What do we make of the fact that both the Conservative finance minister and his Liberal Ontario counterpart have subcontracted the dirty work of privatizing assets and deregulation to anti-democratic omnibus bills that have escaped serious public debate?
Rather than negotiate elements of the 327-page package of unrelated assaults on public services and social and enviro regulations, Dalton McGuinty demanded the NDP sign on to 327 pages of change or face an election where he'd hope to win a majority of obedient Liberals.
With as much sadness as anger, it needs to be said that this represents the end of an era in Canada, one of the last strongholds of a "vital centre," or what former Liberal PM Pierre Trudeau called the "radical middle."
History has caught up with the "natural governing party of Canada." The once national party has no presence in the Prairies, the only region experiencing some kind of economic boom, and little clout elsewhere.
At the provincial level, all three governing Liberal parties - in Quebec, Ontario and BC - are becoming parties of the hard-edged right. Because the Constitution gives provinces control over gambling, and because Ontario has no oil or gas, the main difference between the Ontario Liberal and federal Conservative strategies is the province's enthusiasm for casinos as job creation.
The death of liberal England happened between 1910 and 1914, and similar terminal illnesses befell liberal parties in Europe and Russia in the same era. Canada's Liberals, who from the 1940s to the 90s installed many of the fundamentals of what was called a "welfare state," are on the list of so many other breeds heading for extinction in today's harsh world.
How can this be? And what does it mean for social movements that have long counted on a sympathetic hearing and reasonable concessions from Liberal governments?
I believe Canadian Liberalism has been sunk by a perfect storm.
First, the drastic weakening of the occupational groupings that formed the voting and activist base favouring generous Liberalism - government workers, teachers, tradespeople and middle managers in secure jobs with major corporations. Most of these people enjoyed the benefits of health and social programs while resisting identification with downright radicals. Many of the large corporations employing them were tolerant of government-funded programs that fostered good living conditions and a buoyant consumer economy.
Then there was the collapse of the Soviet Union. This removed a pressure point in favour of social liberalism - capitalism up until then had to compete with communism to show it was a superior way to advance the world's dispossessed. Such competition by differing economic systems was displaced by a global monopoly promoting the "Washington consensus" driving privatization, deregulation, corporate tax cuts and union-busting.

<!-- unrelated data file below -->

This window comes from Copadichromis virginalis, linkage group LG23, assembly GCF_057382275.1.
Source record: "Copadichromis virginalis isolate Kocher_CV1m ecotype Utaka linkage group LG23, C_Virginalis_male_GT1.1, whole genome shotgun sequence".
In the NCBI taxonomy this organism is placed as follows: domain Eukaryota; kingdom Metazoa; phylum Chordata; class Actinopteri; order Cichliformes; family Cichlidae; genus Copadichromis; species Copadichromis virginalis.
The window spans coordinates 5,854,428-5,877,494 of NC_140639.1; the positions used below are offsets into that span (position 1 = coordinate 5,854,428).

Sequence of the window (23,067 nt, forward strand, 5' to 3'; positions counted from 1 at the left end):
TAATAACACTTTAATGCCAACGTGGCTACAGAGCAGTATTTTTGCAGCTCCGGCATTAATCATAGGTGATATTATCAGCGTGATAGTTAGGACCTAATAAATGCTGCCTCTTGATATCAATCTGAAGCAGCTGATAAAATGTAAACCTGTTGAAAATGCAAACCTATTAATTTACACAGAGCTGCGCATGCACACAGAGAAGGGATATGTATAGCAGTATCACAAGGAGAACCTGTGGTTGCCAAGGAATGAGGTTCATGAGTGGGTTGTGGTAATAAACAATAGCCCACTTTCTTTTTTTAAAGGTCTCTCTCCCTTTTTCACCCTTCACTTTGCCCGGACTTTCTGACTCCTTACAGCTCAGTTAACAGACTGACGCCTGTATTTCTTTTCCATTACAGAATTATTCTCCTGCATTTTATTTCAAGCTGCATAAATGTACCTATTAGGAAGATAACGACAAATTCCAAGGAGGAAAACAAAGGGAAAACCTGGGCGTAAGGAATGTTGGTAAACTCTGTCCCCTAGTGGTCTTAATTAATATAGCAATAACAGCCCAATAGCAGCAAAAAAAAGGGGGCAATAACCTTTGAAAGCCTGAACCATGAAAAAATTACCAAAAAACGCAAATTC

The swerve to the right by the tag team of Jean Chretien and Paul Martin federally and the election of Dalton McGuinty testify to this trend since the 90s. Meanwhile, social democrats moved to the centre of the spectrum, occupying the same pivot point the Liberals had once controlled. Both Thomas Mulcair and Andrea Horwath have made the most of this opportunity.
To these factors we have to add the toxic remake of the business class in Canada and throughout the G20. Once dominated by manufacturers and others committed to a stable workforce, the business class is now dominated by money traders, speculators and resource extractors who take value from the real economy, giving back little in return.
Such antisocial elements defined the various internet and housing bubbles of the last 20 years. In Canada they're exemplified by tar sands promoters, and in Ontario by those poised to exploit the Far North. In Europe they're the financial industry; traders can move billions out of local economies on a whim, threatening governments with the collapse of their currency.
Liberal governments that only 30 years ago could legislate in areas such as Ontario knowing that Stelco, Dofasco, Royal Bank of Canada, General Motors and Kraft had no choice but to stay and no better place to set up, now live in constant fear of financial exodus.
In the absence of the kind of home-based economy that a fully developed food sector might foster, there is no counterweight to the promoters, financiers and speculators - and thus no place for an old-style Liberal government.
The strange death of Canadian Liberalism will be mourned by some enviro groups that have thrived in the Beltway near Queen's Park, sometimes serving as senior staff for or receiving major grants from Liberal governments when not leading major non-profits.
When David Suzuki publicly lambasted the Ontario budget on June 12 for its assaults on enviro measures and endangered species, members of these groups quickly filled the email ether with statements disassociating themselves from his brutal equation of the Liberal and Conservative omnibus bills.
But, alas, Suzuki spoke the truth, and it is a truth that will fundamentally change the landscape of Canadian politics. Things fall apart, the poet Yeats said of times like these, the centre cannot hold.